Florida’s Covid Critics Can’t Get Enough of the State’s Freedom

Since the coronavirus first emerged, advocates of an aggressive response to the pandemic have used the light touch of Florida’s Republican Gov. Ron DeSantis as a symbol of what not to do.

The problem is, they can’t seem to stop vacationing there.

DeSantis has earned himself accolades for refusing to let “hysteria” influence his policymaking, a laissez-faire approach best illustrated in his response to a critic at a football game this year: “How the hell am I going to be able to drink a beer with a mask on?”

The message, tailor-made for a former bartender, appears to have resonated with Representative Alexandria Ocasio-Cortez (D-N.Y.).

Yes, the congresswoman may have disparaged “unvaccinated tourists” for moving on with their lives and once said that repealing mask mandates “endangers” people. But two weeks ago, as her local newspaper reported that New York had just reached “a jaw-dropping all-time record” of daily coronavirus cases, AOC wasn’t there to read it.

She was in Florida, mask-free, sipping a drink out of a martini glass on an unannounced vacation.

God bless her. But what would spur Ocasio Cortez—who recently painted the United States as “desperate” amid “the ravages” of the virus—to vacation in a state that “chose freedom over Fauci-ism,” in the Republican governor’s words? She’s not the first bona fide member of the lockdown lobby to do so, either.

Illinois Governor J.B. Pritzker, who has imposed a mask mandate on two-year-olds, acknowledged that his family spent Thanksgiving in Florida. Michigan Governor Gretchen Whitmer said in April that she was “concerned” about people traveling to Florida but two weeks earlier had quietly chartered a Gulfstream G280 to visit family in the Sunshine State. More recently, U.S. Representative Eric Swalwell (D-Calif.), who once mocked DeSantis’ “death-cult,” was spotted on vacation last week dining mask-less at Loews Miami Beach Hotel.

The media has followed suit.

CNN anchor Don Lemon in August criticized DeSantis’ approach to COVID-19 as “depraved” and accused him of putting “political gain ahead of children’s lives,” though the cold-blooded depravity didn’t stop Lemon’s poolside trip to Florida three months later.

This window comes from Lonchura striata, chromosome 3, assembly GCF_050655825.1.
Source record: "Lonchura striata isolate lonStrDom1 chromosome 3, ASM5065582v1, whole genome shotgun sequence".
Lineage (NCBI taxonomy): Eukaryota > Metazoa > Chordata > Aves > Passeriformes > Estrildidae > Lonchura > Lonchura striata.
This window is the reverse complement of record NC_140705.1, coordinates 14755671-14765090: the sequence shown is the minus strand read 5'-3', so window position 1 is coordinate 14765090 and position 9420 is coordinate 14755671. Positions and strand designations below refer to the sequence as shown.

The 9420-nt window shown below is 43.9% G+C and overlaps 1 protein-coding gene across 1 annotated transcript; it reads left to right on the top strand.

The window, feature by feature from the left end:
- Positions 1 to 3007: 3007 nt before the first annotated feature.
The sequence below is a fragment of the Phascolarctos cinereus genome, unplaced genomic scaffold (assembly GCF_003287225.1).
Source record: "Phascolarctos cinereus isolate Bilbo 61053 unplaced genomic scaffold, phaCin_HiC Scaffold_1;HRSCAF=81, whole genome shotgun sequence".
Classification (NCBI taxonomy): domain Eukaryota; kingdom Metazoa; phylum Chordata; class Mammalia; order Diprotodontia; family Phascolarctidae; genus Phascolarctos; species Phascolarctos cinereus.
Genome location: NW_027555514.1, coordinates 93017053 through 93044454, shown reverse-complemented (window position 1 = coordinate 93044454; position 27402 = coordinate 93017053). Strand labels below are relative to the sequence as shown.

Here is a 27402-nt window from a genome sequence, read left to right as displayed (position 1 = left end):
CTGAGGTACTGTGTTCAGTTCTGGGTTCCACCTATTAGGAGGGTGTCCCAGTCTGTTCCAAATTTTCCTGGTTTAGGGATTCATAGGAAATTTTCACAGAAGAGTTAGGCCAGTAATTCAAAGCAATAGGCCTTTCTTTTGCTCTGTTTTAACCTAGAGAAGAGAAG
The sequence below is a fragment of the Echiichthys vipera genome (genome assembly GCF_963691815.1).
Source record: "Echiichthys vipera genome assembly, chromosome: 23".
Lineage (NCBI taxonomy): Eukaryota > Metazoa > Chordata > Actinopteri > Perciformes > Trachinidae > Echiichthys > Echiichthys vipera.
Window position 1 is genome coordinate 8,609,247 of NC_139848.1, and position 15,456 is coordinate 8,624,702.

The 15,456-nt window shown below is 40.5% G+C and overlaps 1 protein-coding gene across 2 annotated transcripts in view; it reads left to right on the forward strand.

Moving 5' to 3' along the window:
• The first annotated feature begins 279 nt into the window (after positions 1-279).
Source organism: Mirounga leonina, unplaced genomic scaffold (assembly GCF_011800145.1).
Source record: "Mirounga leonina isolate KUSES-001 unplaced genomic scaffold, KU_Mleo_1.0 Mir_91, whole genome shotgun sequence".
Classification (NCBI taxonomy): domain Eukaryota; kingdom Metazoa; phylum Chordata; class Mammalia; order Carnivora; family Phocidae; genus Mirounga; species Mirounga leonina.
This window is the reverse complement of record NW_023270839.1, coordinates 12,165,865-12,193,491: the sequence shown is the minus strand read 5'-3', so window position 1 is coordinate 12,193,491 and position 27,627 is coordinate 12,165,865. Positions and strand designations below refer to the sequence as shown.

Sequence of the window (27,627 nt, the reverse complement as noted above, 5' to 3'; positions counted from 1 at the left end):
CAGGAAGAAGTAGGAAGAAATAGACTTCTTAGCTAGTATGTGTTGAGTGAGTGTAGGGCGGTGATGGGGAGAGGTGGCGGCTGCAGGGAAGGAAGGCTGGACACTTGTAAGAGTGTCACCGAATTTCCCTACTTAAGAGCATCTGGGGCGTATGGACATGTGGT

And NBC, whose news division on January 30 described the Republican governor as “missing in action” as case numbers “spiked to new heights,” still decided to host its January 31 New Year’s Eve party in, of all places, Miami.

Is it possible that DeSantis is onto something?

The good news is that business leaders are flocking to Florida, too, attracted to the light-touch pandemic policies that have fostered a culture of freedom from the governor’s office on down.

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When Delian Asparouhov, a principal at Peter Thiel’s Founders Fund, casually suggested relocating from Silicon Valley in December, Miami Mayor Francis Suarez responded within three hours: “How can I help?” The venture capital firm signed a lease for an office in Miami soon thereafter.

Many others feel the same way. The Sunshine State added 211,196 residents from July 2020 to July 2021, according to U.S. Census numbers, with no sign of slowing down.

Yes, a democratic socialist sipping a martini at a South Beach sushi joint is funny, and we on the Right will enjoy our laughs.

But Democrats would be wise to acknowledge that Ocasio-Cortez choosing to spend her holiday in a restriction-free state led by a Republican whose election she tried to prevent is more than bad optics. It is a canary in the coal mine, a symbol of a restless country’s mood, and a sign of what is coming next.

The New York congresswoman, whom DeSantis once described as “socialism wrapped in ignorance,” apparently has seen the light, and she isn’t the only one.

Two years from now, the famous slogan covering the green grass of the Sunshine State—“Make America Florida”—won’t just be a popular yard sign. It will be the next Republican president’s national mandate.

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By Frank Bergman

Frank Bergman is a political/economic journalist living on the east coast. Aside from news reporting, Bergman also conducts interviews with researchers and material experts and investigates influential individuals and organizations in the sociopolitical world.

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